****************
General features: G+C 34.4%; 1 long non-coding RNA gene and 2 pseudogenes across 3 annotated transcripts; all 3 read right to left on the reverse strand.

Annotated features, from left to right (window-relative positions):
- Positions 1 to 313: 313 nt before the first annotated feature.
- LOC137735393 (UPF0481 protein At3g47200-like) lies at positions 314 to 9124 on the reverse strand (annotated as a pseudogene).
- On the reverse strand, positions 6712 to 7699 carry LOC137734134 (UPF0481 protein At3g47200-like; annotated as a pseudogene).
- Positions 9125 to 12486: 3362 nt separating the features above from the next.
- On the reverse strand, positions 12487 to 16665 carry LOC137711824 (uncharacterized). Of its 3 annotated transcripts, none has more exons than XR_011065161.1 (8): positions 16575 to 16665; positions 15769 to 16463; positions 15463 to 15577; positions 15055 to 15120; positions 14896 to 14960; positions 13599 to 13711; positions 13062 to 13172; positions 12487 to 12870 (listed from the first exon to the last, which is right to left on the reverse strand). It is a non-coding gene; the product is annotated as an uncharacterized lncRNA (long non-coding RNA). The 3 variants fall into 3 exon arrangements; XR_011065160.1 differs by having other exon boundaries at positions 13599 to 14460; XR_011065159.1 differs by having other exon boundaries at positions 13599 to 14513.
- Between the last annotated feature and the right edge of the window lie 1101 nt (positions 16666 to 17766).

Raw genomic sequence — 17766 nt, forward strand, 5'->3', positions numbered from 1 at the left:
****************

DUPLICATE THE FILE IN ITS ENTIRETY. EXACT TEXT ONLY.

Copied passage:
General features: G+C 34.4%; 1 long non-coding RNA gene and 2 pseudogenes across 3 annotated transcripts; all 3 read right to left on the reverse strand.

Annotated features, from left to right (window-relative positions):
- Positions 1 to 313: 313 nt before the first annotated feature.
- LOC137735393 (UPF0481 protein At3g47200-like) lies at positions 314 to 9124 on the reverse strand (annotated as a pseudogene).
- On the reverse strand, positions 6712 to 7699 carry LOC137734134 (UPF0481 protein At3g47200-like; annotated as a pseudogene).
- Positions 9125 to 12486: 3362 nt separating the features above from the next.
- On the reverse strand, positions 12487 to 16665 carry LOC137711824 (uncharacterized). Of its 3 annotated transcripts, none has more exons than XR_011065161.1 (8): positions 16575 to 16665; positions 15769 to 16463; positions 15463 to 15577; positions 15055 to 15120; positions 14896 to 14960; positions 13599 to 13711; positions 13062 to 13172; positions 12487 to 12870 (listed from the first exon to the last, which is right to left on the reverse strand). It is a non-coding gene; the product is annotated as an uncharacterized lncRNA (long non-coding RNA). The 3 variants fall into 3 exon arrangements; XR_011065160.1 differs by having other exon boundaries at positions 13599 to 14460; XR_011065159.1 differs by having other exon boundaries at positions 13599 to 14513.
- Between the last annotated feature and the right edge of the window lie 1101 nt (positions 16666 to 17766).

Raw genomic sequence — 17766 nt, forward strand, 5'->3', positions numbered from 1 at the left: